Walter M. Weber, ACLJ
The American Center for Law and Justice (ACLJ) just filed a friend of the court brief in a civil tort case addressing the climate change debate. Why? Let me explain.
Recently a pro-life website accused Planned Parenthood’s new president, Leana Wen, of lying about the number of women who died from illegal abortions before the Supreme Court imposed abortion on the country in the 1973 ruling of Roe v. Wade. Wen claimed thousands died; the evidence from multiple sources, including Planned Parenthood itself, is that Wen’s claim is grossly exaggerated.
The battle over data is not new. The accusation that Planned Parenthood is deliberately misleading the public is not new. What is new is the prospect that Wen or other pro-abortion officials could sue pro-lifers for pointing out the false statements. That prospect arises from a ruling of the District of Columbia Court of Appeals – Washington, DC’s equivalent of a state supreme court, in a defamation case.
As mentioned above, the defamation case centers on the debate over climate change. Prof. Michael Mann, a climate scientist, published a graph that supposedly shows a sharp increase in global temperatures. (Because the graph depicts a fairly straight line which then turns abruptly up, in the shape of a hockey stick, the graph became known as the “hockey stick”.) In response, various critics charged that the hockey stick graph was the result of bad data and flawed statistical analysis. The matter became a subject of heated debate.
The Competitive Enterprise Institute (CEI) published an article accusing Prof. Mann of engaging in data manipulation. The conservative publication National Review (NR) followed with an article quoting from the CEI piece. Prof. Mann demanded a retraction and then sued CEI and NR in a DC court for defamation (i.e., for alleged false claims that damaged his reputation). CEI and NR asked the court to dismiss the lawsuit, arguing that the First Amendment protected their right to attack Mann’s hockey stick graph. The trial court refused to dismiss the case, however, and on appeal, the DC Court of Appeals agreed that the case could go forward despite defendants’ First Amendment claims. CEI and NR then filed petitions asking the U.S. Supreme Court to intervene.
The ACLJ filed an amicus brief supporting the petitions. As we explained, the lower court
embraced a standard for defamation liability under the First Amendment that would open up to litigation and legal liability a broad swath of political and social invective common today.
The DC Court of Appeals said that accusing someone of academic or scientific misconduct and questioning their honesty is enough to warrant a defamation trial.
Now, we’re no fans of false accusations. As we state in our brief,
What a wonderful world it would be if all debates were conducted with charity and respect! The accusations of all sorts of character deficiencies, deception, and misconduct so rampant in modern discourse represent a regrettable aspect of public debate . . . .
Nevertheless, we contend,
the government, through its courts, is decidedly not the proper arbiter of manners or of the virtuous conduct of arguments.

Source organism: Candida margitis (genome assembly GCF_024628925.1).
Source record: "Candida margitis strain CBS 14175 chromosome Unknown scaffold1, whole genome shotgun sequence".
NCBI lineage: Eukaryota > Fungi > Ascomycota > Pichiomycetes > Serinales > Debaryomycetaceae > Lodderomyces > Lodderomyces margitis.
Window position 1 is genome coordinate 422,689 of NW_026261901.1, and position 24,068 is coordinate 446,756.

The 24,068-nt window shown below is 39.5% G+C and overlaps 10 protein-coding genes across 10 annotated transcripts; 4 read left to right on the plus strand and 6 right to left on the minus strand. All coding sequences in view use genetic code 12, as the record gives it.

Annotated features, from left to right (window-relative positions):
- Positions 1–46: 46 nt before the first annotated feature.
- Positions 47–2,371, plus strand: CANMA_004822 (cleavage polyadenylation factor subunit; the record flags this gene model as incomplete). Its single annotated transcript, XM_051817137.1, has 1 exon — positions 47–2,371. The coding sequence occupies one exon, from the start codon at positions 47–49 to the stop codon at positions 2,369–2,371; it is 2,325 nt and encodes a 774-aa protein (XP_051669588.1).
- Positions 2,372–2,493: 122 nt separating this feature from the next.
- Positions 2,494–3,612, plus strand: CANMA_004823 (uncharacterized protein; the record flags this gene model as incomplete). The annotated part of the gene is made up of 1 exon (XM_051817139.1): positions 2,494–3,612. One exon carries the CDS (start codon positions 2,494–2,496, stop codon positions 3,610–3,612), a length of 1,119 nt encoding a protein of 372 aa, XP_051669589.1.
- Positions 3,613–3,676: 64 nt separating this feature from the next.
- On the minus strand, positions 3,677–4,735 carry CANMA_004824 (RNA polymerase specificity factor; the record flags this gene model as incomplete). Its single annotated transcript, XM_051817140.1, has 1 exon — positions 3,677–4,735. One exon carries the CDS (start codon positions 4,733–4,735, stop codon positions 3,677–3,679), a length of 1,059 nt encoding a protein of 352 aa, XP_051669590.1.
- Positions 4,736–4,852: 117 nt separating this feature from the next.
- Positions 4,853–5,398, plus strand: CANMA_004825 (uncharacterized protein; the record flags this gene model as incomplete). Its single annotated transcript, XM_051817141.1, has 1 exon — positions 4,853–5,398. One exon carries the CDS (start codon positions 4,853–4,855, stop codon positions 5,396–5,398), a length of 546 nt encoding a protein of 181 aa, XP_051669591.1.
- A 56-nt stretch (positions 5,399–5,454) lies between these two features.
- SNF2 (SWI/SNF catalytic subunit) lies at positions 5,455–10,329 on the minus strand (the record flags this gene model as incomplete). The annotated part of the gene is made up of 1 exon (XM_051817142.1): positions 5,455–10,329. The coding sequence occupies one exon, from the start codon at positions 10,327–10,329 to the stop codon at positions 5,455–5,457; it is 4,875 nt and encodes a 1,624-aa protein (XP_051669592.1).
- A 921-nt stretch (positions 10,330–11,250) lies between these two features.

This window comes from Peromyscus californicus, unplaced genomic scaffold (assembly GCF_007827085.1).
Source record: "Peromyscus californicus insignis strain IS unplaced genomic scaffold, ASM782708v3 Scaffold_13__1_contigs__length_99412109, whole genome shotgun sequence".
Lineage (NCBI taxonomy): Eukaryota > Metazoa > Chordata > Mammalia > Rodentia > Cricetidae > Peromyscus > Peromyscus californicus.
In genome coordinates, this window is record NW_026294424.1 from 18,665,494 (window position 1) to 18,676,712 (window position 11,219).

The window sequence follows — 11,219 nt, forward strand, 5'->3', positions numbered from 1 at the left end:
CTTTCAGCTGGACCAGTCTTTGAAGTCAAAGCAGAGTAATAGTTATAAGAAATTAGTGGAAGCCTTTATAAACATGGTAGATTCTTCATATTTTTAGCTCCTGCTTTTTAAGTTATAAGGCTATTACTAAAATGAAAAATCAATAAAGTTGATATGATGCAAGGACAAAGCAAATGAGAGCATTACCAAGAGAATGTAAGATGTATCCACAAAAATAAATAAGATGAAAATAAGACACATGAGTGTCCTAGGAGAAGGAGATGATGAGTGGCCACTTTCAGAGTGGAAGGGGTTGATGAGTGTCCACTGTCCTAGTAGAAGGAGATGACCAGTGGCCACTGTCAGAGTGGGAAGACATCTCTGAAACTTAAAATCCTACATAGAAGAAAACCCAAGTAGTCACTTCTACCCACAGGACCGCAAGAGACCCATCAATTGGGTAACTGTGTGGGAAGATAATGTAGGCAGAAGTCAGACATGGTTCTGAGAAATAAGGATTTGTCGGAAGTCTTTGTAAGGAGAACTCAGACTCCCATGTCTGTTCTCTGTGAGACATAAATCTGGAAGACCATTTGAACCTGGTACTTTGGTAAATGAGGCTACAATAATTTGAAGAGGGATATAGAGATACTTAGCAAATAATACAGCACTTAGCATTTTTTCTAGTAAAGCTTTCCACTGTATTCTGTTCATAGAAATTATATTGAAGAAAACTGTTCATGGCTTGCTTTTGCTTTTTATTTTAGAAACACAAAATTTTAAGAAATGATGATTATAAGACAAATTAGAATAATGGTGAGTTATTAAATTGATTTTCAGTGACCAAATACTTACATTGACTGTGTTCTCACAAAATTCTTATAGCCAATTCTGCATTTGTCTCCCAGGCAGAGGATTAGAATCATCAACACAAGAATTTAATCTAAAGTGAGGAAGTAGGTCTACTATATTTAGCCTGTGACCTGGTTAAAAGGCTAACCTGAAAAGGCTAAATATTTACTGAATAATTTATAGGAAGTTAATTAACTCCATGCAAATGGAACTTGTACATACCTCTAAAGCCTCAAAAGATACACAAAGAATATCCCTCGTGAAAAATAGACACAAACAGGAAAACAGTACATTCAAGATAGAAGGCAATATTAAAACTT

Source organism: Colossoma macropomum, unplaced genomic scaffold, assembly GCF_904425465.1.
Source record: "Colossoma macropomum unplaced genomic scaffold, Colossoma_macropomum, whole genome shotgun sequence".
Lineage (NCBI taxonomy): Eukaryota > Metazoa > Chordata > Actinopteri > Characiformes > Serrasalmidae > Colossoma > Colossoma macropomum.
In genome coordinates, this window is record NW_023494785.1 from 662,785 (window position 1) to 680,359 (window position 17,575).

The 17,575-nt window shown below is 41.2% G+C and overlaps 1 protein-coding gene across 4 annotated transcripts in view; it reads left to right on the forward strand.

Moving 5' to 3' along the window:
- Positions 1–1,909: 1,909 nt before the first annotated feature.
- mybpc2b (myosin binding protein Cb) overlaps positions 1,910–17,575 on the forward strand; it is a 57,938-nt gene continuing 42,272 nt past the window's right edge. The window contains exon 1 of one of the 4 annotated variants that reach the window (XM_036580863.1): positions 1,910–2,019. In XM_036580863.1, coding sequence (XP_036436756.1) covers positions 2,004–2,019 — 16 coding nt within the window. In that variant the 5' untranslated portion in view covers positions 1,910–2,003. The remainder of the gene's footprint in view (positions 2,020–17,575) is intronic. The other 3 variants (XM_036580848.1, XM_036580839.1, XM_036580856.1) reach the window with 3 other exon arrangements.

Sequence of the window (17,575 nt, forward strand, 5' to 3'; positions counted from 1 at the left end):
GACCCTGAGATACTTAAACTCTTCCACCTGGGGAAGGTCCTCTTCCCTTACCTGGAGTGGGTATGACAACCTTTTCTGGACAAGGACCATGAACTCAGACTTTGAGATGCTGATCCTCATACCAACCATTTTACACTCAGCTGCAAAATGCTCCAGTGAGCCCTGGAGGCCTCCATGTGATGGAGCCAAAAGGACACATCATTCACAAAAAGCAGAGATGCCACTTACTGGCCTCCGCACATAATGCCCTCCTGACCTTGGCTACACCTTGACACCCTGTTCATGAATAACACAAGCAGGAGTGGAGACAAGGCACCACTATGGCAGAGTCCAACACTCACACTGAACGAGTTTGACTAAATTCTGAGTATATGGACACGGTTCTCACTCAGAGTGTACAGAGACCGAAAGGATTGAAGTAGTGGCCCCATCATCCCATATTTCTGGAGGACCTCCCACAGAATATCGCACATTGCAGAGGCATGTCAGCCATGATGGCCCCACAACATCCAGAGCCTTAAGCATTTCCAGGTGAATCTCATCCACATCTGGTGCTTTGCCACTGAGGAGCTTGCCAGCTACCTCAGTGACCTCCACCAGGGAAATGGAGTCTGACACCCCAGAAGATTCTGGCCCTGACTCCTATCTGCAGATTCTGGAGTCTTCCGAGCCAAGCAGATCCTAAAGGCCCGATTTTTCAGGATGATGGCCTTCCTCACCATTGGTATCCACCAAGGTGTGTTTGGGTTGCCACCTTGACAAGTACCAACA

Indeed, if accusation of lying or data manipulation were enough to hale someone into court, pro-lifers would be repeatedly sued for accusing Planned Parenthood and its minions of lying and cooking the statistical books regarding abortion safety. Of course, pro-lifers could also sue, in return, those who accuse them for supposedly lying by claiming that abortions are dangerous for women. But is this what we want – every statistical debate hashed out in court, with resources spent on high-priced lawyers instead of work to help mothers and their babies? And who is likely to win such a battle of financial attrition – pro-life volunteers, or super-rich abortion businesses like Planned Parenthood?
As we tell the Supreme Court,
the decision below places into the legal crosshairs a huge set of contemporary statements about matters of public concern, including everything from immigration to abortion to a miscellany of other topics. . . . [T]he huge costs of simply defending such . . . lawsuit[s] . . . naturally will both chill public discourse and incentivize political opponents to resort to defamation lawfare to silence dissent.
Free speech is essential to getting out the truth and settling disputes over factual arguments of national public importance, like the safety of abortion. Crushing that debate under the weight of lawsuits and threatened lawsuits would be destructive. We’re hoping the Supreme Court agrees and grants review in this litigation. The petitions are NR v. Mann, U.S. No. 18-1451 and CEI v. Mann, U.S. No. 18-1477. The Supreme Court will likely either grant or deny these petitions in the Fall of 2019.
Used with the permission of the American Center for Law and Justice.
Walter M. Weber is Senior Counsel for the ACLJ in the Washington, D.C. office. A highly regarded legal writer, Weber received his bachelor’s degree from Princeton University and his law degree from Yale Law School. Weber emphasizes First Amendment law and has written briefs in many landmark cases at the Supreme Court including NOW v. Scheidler, Lamb’s Chapel v. Center Moriches School District and Bray v. Alexandria Women’s Health Clinic. Weber has argued more than a dozen times in appeals before federal and state courts. Prior to joining the ACLJ, Weber served as a staff attorney with the Catholic League for Religious and Civil Rights